That was the greatest compliment I have ever received.  It was always my goal, to protect and serve my people, so maybe I achieved it.  It should be your goal, too.  Keep your partners safe always. It means you will be safe, too. I want you to get home every night.  Like I get to, now.


I watch the television news tonight out of Baltimore until my heart feels crushed, and I have to stop.   Doctor’s orders.

Sheesh.   I came out of Alexandria Hospital this afternoon to see flames and cops on the tv screen and it is too much déjà vu for my wounded heart.  Why does a trip to the hospital always seem to trigger conflagration for my family?  Not to mention our distressed neighbors in Baltimore, and my (former) colleagues in blue.

In 1993, 22 years ago this month, I left Columbia Hospital for Women after the birth of my daughter to see news film of the federal siege of the Branch Davidian compound in Waco, Texas.  Twenty years ago, I came home after the birth of my son to see the Oklahoma City bombing.   Today, after three days in Intermediate Care after an ambulance ride Friday (another heart-related false alarm, thank you.  More later) I came home to see looters and burning police cruisers and fires and disorder. No deaths so far. I pray.  But at least 15 police injured so far.

And I can’t turn it off.

The restrained and professional police response has given the press little to criticize, until tomorrow when cops will certain face criticism for failures to act or predict or be everywhere at once.  As if a cop or a dozen or a hundred can stop a crowd of motivated thieves set on “getting paid” today, using a funeral and a  protest as cover for  thievery and crime.  A CVS is raided, emptied and burned.  A liquor store is stripped, and the crowd moves one storefront to the right and crashes/trashes a cellphone business.  More and more, and I can’t keep up.  My wife, as she has so many times since I retired, clutched my arm and said, “I’m so glad you’ re not on anymore.”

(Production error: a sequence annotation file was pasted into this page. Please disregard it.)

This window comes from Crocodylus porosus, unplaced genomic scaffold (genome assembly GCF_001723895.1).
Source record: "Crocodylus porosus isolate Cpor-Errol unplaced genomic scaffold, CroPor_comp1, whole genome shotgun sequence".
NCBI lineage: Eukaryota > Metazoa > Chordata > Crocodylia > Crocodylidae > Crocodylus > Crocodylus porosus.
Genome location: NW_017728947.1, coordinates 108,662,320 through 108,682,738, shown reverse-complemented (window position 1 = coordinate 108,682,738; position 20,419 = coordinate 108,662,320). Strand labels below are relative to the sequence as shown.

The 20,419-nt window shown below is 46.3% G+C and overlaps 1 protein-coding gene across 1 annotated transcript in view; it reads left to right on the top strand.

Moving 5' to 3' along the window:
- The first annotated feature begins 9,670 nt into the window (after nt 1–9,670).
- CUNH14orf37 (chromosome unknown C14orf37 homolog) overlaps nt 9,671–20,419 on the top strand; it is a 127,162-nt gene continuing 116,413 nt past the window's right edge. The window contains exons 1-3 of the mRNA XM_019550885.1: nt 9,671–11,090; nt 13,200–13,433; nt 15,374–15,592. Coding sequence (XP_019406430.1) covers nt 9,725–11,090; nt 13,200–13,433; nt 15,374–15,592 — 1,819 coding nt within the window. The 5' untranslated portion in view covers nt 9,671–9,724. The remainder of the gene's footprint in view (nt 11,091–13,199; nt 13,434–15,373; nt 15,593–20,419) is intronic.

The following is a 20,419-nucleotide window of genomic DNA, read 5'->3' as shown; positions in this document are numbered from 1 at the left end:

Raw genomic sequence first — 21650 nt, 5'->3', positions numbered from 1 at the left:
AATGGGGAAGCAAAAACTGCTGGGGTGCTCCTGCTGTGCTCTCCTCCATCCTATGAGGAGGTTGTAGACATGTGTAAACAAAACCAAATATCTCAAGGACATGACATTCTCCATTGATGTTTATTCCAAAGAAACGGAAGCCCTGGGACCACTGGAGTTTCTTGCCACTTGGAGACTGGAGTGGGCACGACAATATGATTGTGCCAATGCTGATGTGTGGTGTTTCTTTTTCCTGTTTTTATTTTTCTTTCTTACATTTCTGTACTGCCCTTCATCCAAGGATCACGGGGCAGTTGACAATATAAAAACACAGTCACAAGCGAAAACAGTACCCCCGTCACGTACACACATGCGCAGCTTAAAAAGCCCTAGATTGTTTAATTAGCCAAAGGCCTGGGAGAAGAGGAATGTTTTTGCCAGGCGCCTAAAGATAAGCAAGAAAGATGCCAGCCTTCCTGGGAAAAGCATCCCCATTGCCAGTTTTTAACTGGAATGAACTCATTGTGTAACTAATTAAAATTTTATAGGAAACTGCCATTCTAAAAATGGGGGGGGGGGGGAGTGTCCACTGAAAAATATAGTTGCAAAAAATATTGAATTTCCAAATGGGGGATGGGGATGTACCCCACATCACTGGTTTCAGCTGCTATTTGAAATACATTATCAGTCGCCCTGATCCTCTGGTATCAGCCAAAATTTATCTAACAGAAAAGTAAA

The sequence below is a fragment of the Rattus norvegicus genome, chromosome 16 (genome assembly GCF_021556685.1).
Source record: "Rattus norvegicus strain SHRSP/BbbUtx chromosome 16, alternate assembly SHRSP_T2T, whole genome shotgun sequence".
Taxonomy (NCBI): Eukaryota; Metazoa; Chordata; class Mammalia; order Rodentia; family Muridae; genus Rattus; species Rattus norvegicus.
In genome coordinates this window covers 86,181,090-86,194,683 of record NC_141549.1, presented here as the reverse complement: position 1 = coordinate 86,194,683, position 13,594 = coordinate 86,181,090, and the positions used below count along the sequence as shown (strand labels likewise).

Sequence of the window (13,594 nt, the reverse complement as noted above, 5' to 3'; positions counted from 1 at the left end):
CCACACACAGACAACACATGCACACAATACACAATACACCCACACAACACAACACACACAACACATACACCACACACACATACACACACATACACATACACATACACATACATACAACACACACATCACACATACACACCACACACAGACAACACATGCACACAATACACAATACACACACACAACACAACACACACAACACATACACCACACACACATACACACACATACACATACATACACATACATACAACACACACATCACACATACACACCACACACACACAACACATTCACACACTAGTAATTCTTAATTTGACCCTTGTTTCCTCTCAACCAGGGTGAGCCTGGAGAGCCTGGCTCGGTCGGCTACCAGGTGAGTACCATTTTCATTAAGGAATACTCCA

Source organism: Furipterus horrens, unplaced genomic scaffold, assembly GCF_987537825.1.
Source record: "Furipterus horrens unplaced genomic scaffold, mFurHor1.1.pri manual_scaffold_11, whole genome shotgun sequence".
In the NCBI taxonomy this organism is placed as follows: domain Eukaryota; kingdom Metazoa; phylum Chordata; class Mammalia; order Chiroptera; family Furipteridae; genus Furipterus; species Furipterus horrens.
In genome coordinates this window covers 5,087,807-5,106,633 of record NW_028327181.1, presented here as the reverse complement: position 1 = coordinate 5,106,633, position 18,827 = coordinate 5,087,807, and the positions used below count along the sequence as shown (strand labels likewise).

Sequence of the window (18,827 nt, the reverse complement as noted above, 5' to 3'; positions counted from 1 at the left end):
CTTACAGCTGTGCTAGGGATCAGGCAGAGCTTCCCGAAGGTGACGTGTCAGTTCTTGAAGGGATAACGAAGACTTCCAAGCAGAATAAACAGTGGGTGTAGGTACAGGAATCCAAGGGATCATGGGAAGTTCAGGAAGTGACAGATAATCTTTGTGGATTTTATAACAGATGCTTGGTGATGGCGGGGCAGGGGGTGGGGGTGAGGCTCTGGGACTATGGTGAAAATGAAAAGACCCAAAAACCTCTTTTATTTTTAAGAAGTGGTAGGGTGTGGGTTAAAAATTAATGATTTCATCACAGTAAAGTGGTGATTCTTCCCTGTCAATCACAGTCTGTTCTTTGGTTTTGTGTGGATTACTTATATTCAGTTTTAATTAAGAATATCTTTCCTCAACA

I’m not.  I want to be on duty, out there, in Baltimore, or in Alexandria where our community has so far escaped the rift of anger and lack of communication and trust that flashes to violence like we see tonight.  Where the good cops, like so many truly are, serve and protect and earn the trust of the people. The good people, who are out there but hidden under the smoke of the arson fires in stores and burning cars.

But not all are hidden.  Helicopter cameras show lines of men in black suits, white shirts and black ties trying, gently but forcefully, to curb the flow of criminals in the street and protect the violated stores, presumably Nation of Islam members acting for calm as they so often do.  Brave reporters (for brave, read: white press wading into angry black crowds) to interview masked men who identified themselves as peacekeepers.   And it helps the optics that the mayor, police chief and patrol commander are black, since there is the clear and undeniable racial component in Baltimore that started with the revelations last week that a black male had died in the custody of white police.  An angering event, in light of the recent history of protested and press-highlighted deaths of black men at the hands of police.   That many or most of these have been reviewed and resolved, and that this most recent case in Baltimore has led to every available response  by authorities – suspension of the officers involved, ongoing investigation by the police and the U.S. Department of Justice –  should be reason for the protestors to back down.  There is no step available that protesters can demand, at least logically.  But today Baltimore moved far beyond logic.